Expert Blog

Pilates and pain


Core exercise, concentration and centering – if you practice Pilates, you’re probably familiar with these ideas. For those who aren't so familiar, Pilates is a strengthening workout that also helps with flexibility and endurance.  While some forms of Pilates use an apparatus, others simply consist of mat exercises. What they have in common is a focus on the body’s core muscles – abdominals, lower back, hips and thighs (aka. The Powerhouse). 

Pilates is a scalable exercise; this means that the intensity and activity can be customized to an individual’s limitations or goals. Because Pilates is low-impact and can help build muscle, it’s a great option for those who are trying to get back into exercising – but what about those who are suffering from pain?  A recent study took a look at how Pilates can be used by those with chronic lower back pain.

What kind of research was done?

In June, 2014, a randomized controlled trial looked at 60 patients who were diagnosed with chronic lower back pain. These patients were divided into two groups:
  1. The Experimental Group: This group continued using their prescribed non-steroidal, anti-inflammatory drugs (NSAIDs) but added regular Pilates into their routine.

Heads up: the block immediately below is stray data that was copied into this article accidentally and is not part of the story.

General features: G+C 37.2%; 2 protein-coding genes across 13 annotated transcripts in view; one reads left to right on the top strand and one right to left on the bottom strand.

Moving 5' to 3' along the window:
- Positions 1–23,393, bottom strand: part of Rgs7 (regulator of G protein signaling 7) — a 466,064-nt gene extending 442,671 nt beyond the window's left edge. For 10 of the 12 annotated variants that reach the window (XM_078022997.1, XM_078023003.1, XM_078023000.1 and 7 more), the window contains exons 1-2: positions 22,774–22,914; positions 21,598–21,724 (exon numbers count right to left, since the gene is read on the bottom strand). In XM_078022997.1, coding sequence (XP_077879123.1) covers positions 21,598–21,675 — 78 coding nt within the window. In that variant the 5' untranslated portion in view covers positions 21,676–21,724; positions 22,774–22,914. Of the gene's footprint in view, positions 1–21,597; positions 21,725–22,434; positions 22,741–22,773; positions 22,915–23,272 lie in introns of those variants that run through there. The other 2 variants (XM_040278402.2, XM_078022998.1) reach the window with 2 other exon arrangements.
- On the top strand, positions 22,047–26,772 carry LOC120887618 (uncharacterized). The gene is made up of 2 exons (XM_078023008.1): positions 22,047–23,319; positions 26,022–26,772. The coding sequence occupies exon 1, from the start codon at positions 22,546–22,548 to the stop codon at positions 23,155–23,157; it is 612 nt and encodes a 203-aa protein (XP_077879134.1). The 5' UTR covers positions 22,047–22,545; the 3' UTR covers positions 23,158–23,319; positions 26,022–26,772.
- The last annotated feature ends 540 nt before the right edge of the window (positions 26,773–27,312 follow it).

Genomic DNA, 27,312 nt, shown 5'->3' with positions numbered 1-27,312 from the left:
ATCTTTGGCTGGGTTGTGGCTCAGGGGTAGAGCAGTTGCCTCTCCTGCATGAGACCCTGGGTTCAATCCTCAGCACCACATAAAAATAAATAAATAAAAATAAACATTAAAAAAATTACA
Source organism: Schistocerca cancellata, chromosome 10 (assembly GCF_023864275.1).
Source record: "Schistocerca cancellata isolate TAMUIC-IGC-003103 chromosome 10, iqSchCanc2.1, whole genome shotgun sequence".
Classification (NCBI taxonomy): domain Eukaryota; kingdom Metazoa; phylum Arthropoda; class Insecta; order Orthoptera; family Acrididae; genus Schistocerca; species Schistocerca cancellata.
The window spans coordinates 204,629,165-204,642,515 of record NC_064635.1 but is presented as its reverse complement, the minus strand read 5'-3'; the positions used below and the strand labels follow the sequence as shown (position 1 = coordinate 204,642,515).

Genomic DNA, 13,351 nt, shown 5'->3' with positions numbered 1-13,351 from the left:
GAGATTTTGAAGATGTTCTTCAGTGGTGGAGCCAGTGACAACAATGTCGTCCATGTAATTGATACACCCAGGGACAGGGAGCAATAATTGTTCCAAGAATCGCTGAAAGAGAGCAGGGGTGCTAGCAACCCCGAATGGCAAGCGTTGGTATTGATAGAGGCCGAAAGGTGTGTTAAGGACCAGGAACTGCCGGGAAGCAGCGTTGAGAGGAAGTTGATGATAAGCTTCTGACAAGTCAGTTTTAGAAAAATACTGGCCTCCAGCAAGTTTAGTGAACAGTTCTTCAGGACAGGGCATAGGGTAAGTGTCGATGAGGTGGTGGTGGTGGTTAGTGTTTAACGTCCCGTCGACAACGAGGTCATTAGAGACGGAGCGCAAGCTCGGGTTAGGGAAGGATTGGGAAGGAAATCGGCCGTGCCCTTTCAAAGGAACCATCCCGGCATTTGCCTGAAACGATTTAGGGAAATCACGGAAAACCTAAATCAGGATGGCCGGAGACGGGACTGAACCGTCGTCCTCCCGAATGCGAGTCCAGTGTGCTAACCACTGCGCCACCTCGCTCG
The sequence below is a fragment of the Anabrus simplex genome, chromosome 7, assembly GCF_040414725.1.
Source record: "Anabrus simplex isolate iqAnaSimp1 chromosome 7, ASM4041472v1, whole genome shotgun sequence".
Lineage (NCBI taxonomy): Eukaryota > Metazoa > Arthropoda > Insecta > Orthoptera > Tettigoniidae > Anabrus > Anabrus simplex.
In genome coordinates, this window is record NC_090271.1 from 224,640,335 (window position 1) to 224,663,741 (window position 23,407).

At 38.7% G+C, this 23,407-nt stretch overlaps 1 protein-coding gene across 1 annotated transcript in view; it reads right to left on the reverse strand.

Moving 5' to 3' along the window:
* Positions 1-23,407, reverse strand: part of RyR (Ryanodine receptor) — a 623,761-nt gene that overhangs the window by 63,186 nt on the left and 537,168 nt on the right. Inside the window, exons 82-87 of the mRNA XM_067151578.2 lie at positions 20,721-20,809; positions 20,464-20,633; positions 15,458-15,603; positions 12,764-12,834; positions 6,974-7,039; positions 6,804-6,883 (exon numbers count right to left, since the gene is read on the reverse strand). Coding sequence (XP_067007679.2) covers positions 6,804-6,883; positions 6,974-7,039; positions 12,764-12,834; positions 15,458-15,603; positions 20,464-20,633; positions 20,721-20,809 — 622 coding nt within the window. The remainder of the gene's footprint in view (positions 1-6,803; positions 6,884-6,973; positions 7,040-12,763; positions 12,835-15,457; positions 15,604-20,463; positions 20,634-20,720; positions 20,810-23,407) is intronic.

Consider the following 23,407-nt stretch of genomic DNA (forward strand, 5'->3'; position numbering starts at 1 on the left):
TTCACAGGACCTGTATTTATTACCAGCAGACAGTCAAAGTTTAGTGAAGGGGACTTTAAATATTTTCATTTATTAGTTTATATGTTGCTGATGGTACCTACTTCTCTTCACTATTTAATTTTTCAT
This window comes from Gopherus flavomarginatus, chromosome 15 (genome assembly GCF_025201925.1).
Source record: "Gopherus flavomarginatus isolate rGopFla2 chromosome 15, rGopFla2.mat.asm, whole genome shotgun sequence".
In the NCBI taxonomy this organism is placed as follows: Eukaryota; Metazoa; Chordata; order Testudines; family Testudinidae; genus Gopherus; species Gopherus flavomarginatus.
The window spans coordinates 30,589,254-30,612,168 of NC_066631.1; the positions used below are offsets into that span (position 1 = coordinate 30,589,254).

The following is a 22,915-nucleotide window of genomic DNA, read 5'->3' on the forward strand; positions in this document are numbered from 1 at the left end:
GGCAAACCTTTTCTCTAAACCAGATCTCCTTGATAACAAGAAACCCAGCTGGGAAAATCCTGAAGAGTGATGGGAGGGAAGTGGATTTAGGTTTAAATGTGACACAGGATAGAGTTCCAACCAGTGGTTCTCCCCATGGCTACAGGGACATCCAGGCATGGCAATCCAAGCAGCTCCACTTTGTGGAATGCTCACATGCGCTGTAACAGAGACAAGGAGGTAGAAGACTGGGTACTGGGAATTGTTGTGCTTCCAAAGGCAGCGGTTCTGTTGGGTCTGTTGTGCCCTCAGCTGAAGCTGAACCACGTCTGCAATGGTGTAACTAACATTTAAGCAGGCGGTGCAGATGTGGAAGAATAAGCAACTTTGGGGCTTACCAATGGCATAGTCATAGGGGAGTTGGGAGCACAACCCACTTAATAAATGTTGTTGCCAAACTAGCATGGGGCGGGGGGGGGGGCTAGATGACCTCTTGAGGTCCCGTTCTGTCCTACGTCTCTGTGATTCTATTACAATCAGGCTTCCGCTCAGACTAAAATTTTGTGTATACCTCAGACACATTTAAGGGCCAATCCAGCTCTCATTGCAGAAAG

2. The Control Group: This group also continued using their NSAIDs, but didn't add the Pilates. 

A researcher, or ‘blinded assessor’, then evaluated the 60 patients. (Here, the term ‘blind’ refers to the fact that the assessor doesn’t know which group each patient belonged to. This way, their evaluations of each patient are done without bias.) Each patient was measured for pain, function, quality of life and flexibility at the beginning and end of the trial.  

What were the results?

The results showed statistical differences favouring the Experimental Group – meaning that the Pilates has a positive effect on these patients. The research showed improvements for this group in terms of pain, function, quality of life and vitality. The research also found that patients in the Experimental Group ended up taking fewer NSAIDs than the Control Group.  

The bottom line

  • Pilates can help reduce chronic lower back pain and improve quality of life for individuals – with no harmful risks. 
  • Pilates is a great, low-impact way to build strength and get some exercise for those dealing with chronic pain.


Mayo Clinic [Internet]. Pilates for beginners: Explore the core [updated 2014 Feb 5; cited 2014 Oct 10]. Available from: 

Natour J, Cazotti LD, Ribeiro LH, Baptista AS, Jones A. Pilates improves pain, function and quality of life in patients with chronic low back pain: a randomized controlled trial. Clin Rehabil. 2014 Jun 25. pii: 0269215514538981. [Epub ahead of print]